While this serial isn't as briskly paced as the previous two, I think the writers wanted a more relaxed speed in "The Ghost Car" when they worked on it. "The Mechanical Man" and "Lita The Leopard Woman" were stories that had action with the velocity of a race between Superman and the Flash. There is a hefty amount of mystery and adventure here, but it feels more like "The Ghost Car," as an arc, is a restful vacation compared to "Lita" and "Mechanical."

My only real complaint about this arc is that we really don't see the Ghost Car all that much throughout the eight chapters in the serial. One would think the plot device in the story's title would be used more often than it is in "The Ghost Car." I don't understand why it didn't cause more accidents throughout the saga. It kind of feels like the Ghost Car was tossed aside for things like the barn fire and the mine cave-in. Those were great, but I wish the Ghost Car had more scenes. Despite this, I really enjoyed the arc.

It does take time to get used to the shift in the serial's flow after the way the previous two stories moved like a runaway train. However, "The Ghost Car" is not a bad story at all. I was expecting something along the lines of "The Howling Coyote" and "The Crooked Oil Association" when I heard that this serial took place on a dude ranch. I shuddered in fear thinking that Superman will be forced into another western tale in which he doesn't belong. Fortunately, that isn't the case here. There are the classic things you will find in westerns, but they're more like sidebars that make way for the mystery of the Ghost Car and the accidents on the Bar-O Ranch.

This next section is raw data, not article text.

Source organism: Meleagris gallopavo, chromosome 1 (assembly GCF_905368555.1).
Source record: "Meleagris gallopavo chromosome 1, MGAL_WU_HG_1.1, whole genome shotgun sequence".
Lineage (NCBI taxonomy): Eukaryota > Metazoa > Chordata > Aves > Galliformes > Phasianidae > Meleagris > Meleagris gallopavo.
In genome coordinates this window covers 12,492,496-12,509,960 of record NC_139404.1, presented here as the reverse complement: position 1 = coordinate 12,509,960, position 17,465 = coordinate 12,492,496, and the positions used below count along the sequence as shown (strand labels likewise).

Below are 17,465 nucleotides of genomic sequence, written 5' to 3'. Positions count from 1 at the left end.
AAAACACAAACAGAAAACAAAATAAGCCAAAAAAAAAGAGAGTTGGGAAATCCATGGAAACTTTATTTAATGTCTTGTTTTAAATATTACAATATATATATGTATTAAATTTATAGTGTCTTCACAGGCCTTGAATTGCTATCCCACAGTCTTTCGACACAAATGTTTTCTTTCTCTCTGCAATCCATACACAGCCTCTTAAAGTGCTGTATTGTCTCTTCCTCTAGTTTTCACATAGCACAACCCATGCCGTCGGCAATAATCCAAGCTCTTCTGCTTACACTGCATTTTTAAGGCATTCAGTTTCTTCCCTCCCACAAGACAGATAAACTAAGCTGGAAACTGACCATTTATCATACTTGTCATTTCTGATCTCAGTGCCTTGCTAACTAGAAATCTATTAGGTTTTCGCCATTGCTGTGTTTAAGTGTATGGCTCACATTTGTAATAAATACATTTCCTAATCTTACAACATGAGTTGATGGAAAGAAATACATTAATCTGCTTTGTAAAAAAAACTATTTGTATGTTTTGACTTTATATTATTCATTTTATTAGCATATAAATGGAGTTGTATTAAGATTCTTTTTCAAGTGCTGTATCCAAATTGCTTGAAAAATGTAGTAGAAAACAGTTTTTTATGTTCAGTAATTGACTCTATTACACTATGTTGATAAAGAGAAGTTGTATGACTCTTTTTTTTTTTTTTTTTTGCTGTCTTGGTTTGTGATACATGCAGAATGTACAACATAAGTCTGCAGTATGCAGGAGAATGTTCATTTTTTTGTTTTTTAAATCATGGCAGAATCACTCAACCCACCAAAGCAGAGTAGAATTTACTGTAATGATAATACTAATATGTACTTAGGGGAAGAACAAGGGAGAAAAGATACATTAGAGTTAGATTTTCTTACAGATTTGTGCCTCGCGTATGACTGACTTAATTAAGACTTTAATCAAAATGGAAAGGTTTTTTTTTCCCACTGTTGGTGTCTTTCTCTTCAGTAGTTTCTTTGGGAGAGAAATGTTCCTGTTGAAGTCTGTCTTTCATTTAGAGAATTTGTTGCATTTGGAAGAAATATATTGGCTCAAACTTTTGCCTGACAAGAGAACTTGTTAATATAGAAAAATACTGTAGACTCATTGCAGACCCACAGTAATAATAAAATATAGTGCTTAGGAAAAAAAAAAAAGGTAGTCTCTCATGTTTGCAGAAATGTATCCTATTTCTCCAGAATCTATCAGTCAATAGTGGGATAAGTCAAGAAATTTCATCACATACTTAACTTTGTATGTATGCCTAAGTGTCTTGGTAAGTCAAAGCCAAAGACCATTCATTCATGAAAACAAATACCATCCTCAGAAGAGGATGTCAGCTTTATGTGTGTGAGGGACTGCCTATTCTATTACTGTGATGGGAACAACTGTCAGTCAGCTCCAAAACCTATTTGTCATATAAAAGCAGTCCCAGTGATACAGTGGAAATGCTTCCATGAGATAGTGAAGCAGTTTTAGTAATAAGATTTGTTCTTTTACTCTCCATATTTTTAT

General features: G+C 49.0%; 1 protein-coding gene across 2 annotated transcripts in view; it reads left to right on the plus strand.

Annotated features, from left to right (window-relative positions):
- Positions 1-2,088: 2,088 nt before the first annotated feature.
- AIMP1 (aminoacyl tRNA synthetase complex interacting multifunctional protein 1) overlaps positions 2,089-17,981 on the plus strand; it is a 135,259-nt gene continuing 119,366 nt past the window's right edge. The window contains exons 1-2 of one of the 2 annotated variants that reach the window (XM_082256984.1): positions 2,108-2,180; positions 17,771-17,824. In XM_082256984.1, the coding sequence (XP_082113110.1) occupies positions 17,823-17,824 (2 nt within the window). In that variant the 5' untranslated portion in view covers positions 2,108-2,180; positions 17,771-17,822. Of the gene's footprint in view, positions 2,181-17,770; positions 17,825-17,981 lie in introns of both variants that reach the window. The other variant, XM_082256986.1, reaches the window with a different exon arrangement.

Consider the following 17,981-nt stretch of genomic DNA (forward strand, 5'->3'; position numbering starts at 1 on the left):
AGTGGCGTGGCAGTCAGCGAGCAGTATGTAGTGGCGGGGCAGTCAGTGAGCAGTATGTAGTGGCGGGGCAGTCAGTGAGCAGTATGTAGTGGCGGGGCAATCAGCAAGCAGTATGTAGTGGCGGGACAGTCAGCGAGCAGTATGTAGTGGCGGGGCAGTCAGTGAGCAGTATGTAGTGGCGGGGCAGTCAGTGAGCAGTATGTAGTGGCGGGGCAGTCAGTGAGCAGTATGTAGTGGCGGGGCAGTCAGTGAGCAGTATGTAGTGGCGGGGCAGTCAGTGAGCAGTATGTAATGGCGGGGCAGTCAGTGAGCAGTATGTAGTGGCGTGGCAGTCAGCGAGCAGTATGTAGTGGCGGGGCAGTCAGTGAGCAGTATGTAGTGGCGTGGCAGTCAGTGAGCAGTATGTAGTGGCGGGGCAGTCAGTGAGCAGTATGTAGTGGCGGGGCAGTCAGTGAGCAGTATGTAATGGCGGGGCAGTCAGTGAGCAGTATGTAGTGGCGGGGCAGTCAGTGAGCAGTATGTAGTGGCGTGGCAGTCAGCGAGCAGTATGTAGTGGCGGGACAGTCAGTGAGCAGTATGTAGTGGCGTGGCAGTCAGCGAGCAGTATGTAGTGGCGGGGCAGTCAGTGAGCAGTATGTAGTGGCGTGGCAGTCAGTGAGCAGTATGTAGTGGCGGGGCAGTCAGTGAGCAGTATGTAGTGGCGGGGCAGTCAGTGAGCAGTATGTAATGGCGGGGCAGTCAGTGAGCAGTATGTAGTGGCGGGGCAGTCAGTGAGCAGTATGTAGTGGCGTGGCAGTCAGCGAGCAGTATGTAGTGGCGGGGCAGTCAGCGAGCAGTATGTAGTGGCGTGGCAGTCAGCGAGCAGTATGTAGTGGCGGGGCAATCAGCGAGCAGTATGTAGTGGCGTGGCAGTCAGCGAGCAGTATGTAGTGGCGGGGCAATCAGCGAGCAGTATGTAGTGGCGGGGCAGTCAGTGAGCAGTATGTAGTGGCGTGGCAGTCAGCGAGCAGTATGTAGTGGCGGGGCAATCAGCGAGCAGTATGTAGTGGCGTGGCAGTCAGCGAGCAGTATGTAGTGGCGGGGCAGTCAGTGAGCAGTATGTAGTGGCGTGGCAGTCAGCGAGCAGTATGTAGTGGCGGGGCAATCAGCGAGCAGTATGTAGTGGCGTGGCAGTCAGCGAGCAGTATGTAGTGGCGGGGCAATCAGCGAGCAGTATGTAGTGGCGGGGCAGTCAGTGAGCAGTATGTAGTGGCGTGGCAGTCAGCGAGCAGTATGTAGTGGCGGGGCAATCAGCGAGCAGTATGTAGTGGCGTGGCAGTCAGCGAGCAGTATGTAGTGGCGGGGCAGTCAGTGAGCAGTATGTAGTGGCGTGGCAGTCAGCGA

There are elements of previous Superman radio serials - most notably "The Howling Coyote," "The White Plague" and a little of "Pillar of Fire at Graves End" and "The North Star Mining Company Mystery," in "The Ghost Car." However, they are blended in a way that doesn't feel like a bad rehashing of those stories. Using plot devices that have been utilized before is pretty common. How many times have we seen Superman stop a meteor from destroying the Earth? What depends on the resurfacing of the pieces that were recycled is how well or badly the arc is written, and "The Ghost Car" is crafted fairly well.

The resolution of the plot for "The Ghost Car" was rather predictable by the time Janks spoke with the mystery man on the telephone, but at least made sense to the overall story. It wasn't something that came out of nowhere and made one ask, "Where did they get that from?" The serial went from point A to point B and solved the mystery in a good way despite the lack suspense.

Next time, there will be "A Mystery For Superman." What will it be? We'll have to wait another week or so to find out, Superfans. Until then, don't touch that dial, and remember to keep smiling and look up in the sky.